The plot follows the novel more closely than does any other Tarzan movie. John and Alice Clayton take ship for Africa. Mutineers maroon them. After his parents die the newborn Tarzan is ... See full summary »
In the African Jungle, a group of Europeans come across the fabled white man who was raised by apes. Tarzan takes an immediate liking to the blond Mary Brooks and rescues her during a nasty... See full summary »
The Green Goddess is a totem worshiped by the primitive natives of a lost city deep in the jungles of Guatemala. It contains both a fortune in jewels and an ancient formula for a ... See full summary »
After Tarzan's estate is destroyed by Arabs Jane is sold into slavery by a man posing as a friendly scientist. Tarzan develops amnesia after a blow to the head. When he recovers his memory ... See full summary »
The scenario follows the book closely. Tarzan's son Jack (Korak to the apes) is kidnapped from England by Tarzan's old enemy Paulovich. He escapes into the African jungle with the help of ... See full summary »
Arthur J. Flaven,
Kamuela C. Searle,
P. Dempsey Tabler,
A shortage of zoo animals after World War II brings beautiful animal trainer Tanya, her financial backer and her cruel trail boss to the jungle. After negotiating a quota with the native ... See full summary »
In the first sequel to Tarzan, the Ape Man, Harry Holt returns to Africa to head up a large ivory expedition. This time he brings his womanizing friend Marlin Arlington. Holt also harbors ideas about convincing Jane to return to London. When Holt and Arlington show Jane some of the modern clothes and perfumes they brought from civilization, she is impressed but not enough to return. Tarzan wrestles every wild animal imaginable to protect Jane but when he disallows the expedition from plundering ivory from the elephant burial grounds, it is he who takes a bullet from Arlington's gun. Jane eventually believes that Tarzan is dead but he is nursed back to health by the apes. As Jane and the returning expedition are attacked by violent natives, we wonder if Tarzan can rescue them yet again. Written by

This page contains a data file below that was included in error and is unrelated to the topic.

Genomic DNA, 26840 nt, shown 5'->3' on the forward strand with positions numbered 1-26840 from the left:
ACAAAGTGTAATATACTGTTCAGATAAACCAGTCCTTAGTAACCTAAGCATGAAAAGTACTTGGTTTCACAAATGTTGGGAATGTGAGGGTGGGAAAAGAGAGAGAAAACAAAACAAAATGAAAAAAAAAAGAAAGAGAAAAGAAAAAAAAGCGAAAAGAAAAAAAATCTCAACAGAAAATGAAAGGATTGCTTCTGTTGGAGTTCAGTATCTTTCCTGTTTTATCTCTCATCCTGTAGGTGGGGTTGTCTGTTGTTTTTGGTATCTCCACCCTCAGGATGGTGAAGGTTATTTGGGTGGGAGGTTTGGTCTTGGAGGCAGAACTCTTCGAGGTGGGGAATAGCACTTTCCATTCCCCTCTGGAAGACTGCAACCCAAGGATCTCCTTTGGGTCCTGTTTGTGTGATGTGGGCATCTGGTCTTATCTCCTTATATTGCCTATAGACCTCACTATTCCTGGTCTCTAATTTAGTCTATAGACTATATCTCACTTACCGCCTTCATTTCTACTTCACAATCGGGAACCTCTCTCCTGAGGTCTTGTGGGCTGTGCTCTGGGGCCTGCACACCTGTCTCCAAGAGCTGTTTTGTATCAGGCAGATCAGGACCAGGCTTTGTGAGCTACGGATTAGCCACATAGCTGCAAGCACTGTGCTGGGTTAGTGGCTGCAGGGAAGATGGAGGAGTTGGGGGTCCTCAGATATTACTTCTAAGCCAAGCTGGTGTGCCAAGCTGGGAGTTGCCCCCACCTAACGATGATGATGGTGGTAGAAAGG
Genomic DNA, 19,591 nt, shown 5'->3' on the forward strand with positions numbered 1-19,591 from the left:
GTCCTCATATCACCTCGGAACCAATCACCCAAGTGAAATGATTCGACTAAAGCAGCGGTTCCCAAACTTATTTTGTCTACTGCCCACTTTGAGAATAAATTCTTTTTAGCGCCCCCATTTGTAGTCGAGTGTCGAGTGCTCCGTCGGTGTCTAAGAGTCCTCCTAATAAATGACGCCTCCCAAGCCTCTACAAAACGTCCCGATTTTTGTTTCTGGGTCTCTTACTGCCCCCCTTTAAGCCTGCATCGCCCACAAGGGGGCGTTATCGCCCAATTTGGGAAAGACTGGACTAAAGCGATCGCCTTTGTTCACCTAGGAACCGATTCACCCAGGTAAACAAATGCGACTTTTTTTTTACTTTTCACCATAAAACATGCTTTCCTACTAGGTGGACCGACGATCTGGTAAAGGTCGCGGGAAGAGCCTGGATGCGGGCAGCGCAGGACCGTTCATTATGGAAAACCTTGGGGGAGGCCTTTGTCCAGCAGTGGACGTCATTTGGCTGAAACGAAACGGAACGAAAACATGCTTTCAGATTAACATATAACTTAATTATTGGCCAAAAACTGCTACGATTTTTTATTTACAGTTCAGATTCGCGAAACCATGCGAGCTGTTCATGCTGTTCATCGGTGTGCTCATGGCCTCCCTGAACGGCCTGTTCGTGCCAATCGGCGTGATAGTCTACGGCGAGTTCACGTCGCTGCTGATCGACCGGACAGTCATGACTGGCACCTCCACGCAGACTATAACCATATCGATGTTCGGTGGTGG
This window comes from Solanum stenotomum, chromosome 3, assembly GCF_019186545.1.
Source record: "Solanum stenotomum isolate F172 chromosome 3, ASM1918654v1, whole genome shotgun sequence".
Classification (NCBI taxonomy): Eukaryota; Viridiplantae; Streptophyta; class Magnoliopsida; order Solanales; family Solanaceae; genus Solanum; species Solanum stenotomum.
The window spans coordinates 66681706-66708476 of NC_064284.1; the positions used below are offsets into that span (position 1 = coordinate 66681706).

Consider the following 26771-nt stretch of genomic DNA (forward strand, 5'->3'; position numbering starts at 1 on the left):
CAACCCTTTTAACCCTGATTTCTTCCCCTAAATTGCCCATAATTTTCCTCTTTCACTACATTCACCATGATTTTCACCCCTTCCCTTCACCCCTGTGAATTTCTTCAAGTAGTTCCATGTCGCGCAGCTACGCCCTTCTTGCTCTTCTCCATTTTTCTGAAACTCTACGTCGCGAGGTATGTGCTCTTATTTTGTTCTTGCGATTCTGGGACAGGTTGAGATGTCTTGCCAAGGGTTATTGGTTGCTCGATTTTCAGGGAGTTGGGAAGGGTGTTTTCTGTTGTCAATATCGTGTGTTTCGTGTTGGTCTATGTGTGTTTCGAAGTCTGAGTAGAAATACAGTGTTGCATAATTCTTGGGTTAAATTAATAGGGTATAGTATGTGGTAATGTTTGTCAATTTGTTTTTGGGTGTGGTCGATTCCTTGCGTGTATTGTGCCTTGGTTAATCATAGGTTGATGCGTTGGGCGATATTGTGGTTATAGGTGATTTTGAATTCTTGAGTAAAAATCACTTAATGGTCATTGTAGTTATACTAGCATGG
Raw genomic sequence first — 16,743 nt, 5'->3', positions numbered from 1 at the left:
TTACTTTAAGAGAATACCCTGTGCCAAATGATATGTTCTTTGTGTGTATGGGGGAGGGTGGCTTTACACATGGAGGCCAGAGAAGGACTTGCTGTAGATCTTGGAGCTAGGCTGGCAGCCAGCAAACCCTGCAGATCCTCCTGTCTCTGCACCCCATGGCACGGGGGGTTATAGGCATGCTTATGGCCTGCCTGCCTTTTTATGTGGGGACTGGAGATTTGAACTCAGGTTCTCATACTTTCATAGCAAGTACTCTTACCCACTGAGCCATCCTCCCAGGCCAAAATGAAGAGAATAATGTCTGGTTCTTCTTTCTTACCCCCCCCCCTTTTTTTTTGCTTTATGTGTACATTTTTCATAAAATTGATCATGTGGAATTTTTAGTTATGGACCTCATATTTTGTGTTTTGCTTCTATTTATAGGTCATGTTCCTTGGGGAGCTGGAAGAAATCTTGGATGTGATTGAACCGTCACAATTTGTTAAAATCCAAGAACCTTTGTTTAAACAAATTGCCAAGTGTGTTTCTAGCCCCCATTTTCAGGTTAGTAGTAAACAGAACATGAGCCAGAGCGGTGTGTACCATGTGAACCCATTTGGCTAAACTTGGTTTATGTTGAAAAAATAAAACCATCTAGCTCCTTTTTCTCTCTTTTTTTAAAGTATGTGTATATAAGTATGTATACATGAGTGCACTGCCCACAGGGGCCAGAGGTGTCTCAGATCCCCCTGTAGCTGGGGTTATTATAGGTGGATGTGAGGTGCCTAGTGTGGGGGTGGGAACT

Gary Jackson <email@example.com>
Maureen O'Sullivan does not appear as Jane during the film's famous nude swimming sequence. O'Sullivan is instead doubled by Josephine McKim, a member of the 1924 and 1928 U.S. Womens' Olympic Swim Teams and one of the four U.S. swimmers on that team to win the 1928 gold medal in the 400-Meter Freestyle Relay. See more »
When Tarzan raises Martin from the ground, we can see the wire caught on his back. See more »
Never before and never since has there been a more wonderful Tarzan movie than this one. While the first Weismuller Tarzan movie, "Tarzan The Ape Man" is required viewing before seeing this one, "Tarzan And His Mate" is the only one to watch if you have to pick just one Tarzan movie. The film delivers in action, excitement and romance on a grand level with Maureen O'Sullivan looking absolutely sexy in her abbreviated costume as Jane. Unfortunately, the iron hand of the Hays Office forced all subsequent Weismuller-O'Sullivan Tarzan films to be toned down in the romance department (with O'Sullivan getting more conservative wardrobe) and the series never came close to this film again. Highly recommended.
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